In tune with his city for 34 years

If there’s one thing retiring City Administrator Mark Grams understands, it’s Port Washington, and that has made him a trusted leader through decades of change

PORT WASHINGTON CITY ADMINISTRATOR Mark Grams, who stood behind the Common Council desk at City Hall, has been the steady hand at the helm of city government for 34 years. Grams, who began working for the city in 1986, is only Port’s second administrator. He retired on April 10 but has been working part-time in a volunteer capacity until his successor Tony Brown begins work on Monday. Photo by Sam Arendt
Ozaukee Press staff

If you look at the plaques in Port Washington’s municipal buildings, there’s one name in common — City Administrator Mark Grams.

He’s been the steady hand at the helm of the city for almost 34 years, serving alongside eight mayors and so many aldermen it’s difficult to remember all their names.

Only the city’s second administrator, Grams has attended more meetings than most people will during their lifetimes — Wednesday, April 8, was his last Common Council meeting — and shepherded renovations of every city building.

He’s seen the city celebrate the visit of a president and persevere through natural disasters that include a major flood and sheer-line windstorm and now a pandemic.

And he’s seen the city change from a largely industrial community to one driven by tourism.

“I think we’ve done pretty well,” Grams said. “It’s nice to go out and actually see what you’ve accomplished, to be a part of the city and make a difference in people’s lives.”

He’s quick to share the credit for what he’s done with the officials and people he’s worked with.

“That’s what makes or breaks you,” he said of the city staff. “They’re the experts. You have to let them do what they do best. You’re just the coordinator.”

His last official day on the job was April 10, but Grams is continuing on a volunteer, part-time basis until his successor Tony Brown begins work April 27.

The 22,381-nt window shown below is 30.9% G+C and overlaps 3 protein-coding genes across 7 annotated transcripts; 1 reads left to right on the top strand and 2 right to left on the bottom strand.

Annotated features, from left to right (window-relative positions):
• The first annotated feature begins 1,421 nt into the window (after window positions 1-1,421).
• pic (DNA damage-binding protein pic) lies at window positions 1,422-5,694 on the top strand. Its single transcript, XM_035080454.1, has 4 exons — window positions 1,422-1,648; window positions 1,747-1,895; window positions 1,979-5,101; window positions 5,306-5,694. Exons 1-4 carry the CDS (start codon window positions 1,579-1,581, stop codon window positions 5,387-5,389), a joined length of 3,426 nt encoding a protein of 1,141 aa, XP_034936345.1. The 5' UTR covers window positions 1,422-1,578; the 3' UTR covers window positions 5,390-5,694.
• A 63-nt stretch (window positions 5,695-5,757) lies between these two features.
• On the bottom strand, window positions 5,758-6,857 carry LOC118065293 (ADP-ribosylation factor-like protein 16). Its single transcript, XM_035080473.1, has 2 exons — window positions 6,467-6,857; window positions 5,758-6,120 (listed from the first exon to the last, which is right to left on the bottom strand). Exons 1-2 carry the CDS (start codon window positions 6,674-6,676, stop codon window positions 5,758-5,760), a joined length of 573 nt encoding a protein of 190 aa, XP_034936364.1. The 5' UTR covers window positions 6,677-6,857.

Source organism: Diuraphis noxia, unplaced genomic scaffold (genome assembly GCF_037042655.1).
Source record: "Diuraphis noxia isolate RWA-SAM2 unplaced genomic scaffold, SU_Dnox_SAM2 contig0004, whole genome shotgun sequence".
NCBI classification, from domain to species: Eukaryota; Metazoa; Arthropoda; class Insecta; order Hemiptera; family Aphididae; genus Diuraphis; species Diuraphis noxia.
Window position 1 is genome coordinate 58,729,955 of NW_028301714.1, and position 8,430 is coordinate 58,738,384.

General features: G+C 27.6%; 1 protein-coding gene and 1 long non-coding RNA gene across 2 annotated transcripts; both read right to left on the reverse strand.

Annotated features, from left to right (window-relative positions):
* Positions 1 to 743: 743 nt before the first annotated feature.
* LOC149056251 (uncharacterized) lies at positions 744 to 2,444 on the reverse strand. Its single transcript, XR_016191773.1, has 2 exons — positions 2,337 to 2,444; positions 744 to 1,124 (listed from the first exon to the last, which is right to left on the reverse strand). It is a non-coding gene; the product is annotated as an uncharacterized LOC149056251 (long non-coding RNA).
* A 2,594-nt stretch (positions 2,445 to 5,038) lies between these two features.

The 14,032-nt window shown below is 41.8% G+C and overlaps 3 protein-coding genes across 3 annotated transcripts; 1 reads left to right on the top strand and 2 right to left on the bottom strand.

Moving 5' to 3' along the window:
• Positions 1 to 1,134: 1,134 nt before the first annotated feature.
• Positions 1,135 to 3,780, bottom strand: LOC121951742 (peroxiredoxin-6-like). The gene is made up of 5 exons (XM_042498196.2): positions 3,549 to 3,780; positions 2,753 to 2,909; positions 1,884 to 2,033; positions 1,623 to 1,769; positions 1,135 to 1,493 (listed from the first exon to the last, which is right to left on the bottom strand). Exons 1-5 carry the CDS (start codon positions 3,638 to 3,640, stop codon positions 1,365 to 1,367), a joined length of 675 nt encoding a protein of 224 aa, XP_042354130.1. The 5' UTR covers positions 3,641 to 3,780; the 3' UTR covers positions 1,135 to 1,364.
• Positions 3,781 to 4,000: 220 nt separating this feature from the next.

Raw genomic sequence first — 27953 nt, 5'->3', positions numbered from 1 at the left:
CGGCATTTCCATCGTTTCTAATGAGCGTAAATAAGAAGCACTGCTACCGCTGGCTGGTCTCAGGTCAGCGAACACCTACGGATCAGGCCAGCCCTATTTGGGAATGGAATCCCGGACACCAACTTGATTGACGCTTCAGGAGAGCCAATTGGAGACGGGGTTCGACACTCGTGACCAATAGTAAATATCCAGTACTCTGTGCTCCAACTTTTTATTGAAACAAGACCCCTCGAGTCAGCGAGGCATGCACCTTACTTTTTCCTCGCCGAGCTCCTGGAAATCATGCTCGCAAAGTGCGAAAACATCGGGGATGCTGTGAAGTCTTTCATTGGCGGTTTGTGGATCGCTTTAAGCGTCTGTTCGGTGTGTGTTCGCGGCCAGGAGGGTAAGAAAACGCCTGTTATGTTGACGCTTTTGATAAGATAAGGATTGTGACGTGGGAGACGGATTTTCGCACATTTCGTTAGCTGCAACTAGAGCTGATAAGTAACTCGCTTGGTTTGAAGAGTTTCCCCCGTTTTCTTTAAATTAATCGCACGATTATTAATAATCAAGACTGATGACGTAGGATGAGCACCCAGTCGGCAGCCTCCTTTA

Grams’ tenure is an exception to the rule, Mark Gottlieb, who served for six years each as alderman and mayor, said.

“To last that long in a job like that is remarkable. That is a testament to someone who is in tune with the needs of the community,” Gottlieb said. “Mark really understood the nuts and bolts of the budget. He has institutional knowledge. He’s a very steady manager, and I think that’s what the city needed as it went through changes throughout the years. 

“The City of Port Washington is a great place to live, and I think Mark should be given credit for that.”

Grams, Gottlieb said, understands that the administrator doesn’t make policy but it is his job to implement it.

“You see a lot of communities where there’s a lot of infighting and drama. You just didn’t have that in Port Washington — you had a team — and I think that’s a reflection of the sort of professional management style Mark had.”

Mayor Marty Becker concurred, saying, “This is not an easy job. I don’t always agree with him, but I respect his opinion. The stuff he puts up with is incredible. His demeanor is exceptional, and everything he does is for the betterment of the city. Until you go behind the scenes and see how the city is run, I don’t think you appreciate what he’s done.

“Mark lives in the city. He’s involved in the community. He supports the businesses in town. That’s what you want.”

Grams, who said he always wanted to work in the public sector, grew up in Aurora, Ill., earned a degree in urban studies from Aurora University and a master’s in urban affairs from the University of Wisconsin-Milwaukee.

He interned in Wauwatosa, then went to work as the Chamber of Commerce and community development director in Glencoe, Minn. He served as village administrator in Mayville before being named Port’s administrator in May 1986.

He was drawn to the city, he said, by its location on Lake Michigan and the fact Port is a small town near a larger urban center.

At the time, he said, Port was an industrial community with large manufacturing firms that drew much of their workforce from the city. 

“We  went from being a more heavy industrial community to a bedroom community, a residential community,” Grams said. “Eventually people discovered Port Washington more and more. They started to move in and industry started to move out. That’s been one of the biggest changes.”

The marina had opened in 1982, and its impact on the community and its burgeoning tourist industry was just beginning to be felt, Grams said. 

Hand in hand with that came what Grams considers to be some of the most significant improvements in the city during his tenure — the creation of Rotary Park and the north slip marina and the beginning of the harborwalk, which today extends for several miles along Port’s lakefront.

Other lakefront projects that helped redefine the city included the redevelopment of land around the harbor’s west slip and the conversion of the We Energies coal dock into Coal Dock Park — the culmination of months of negotiations when the utility converted its coal-fueled plant to one driven by natural gas and years of work navigating the state system to obtain the parkland.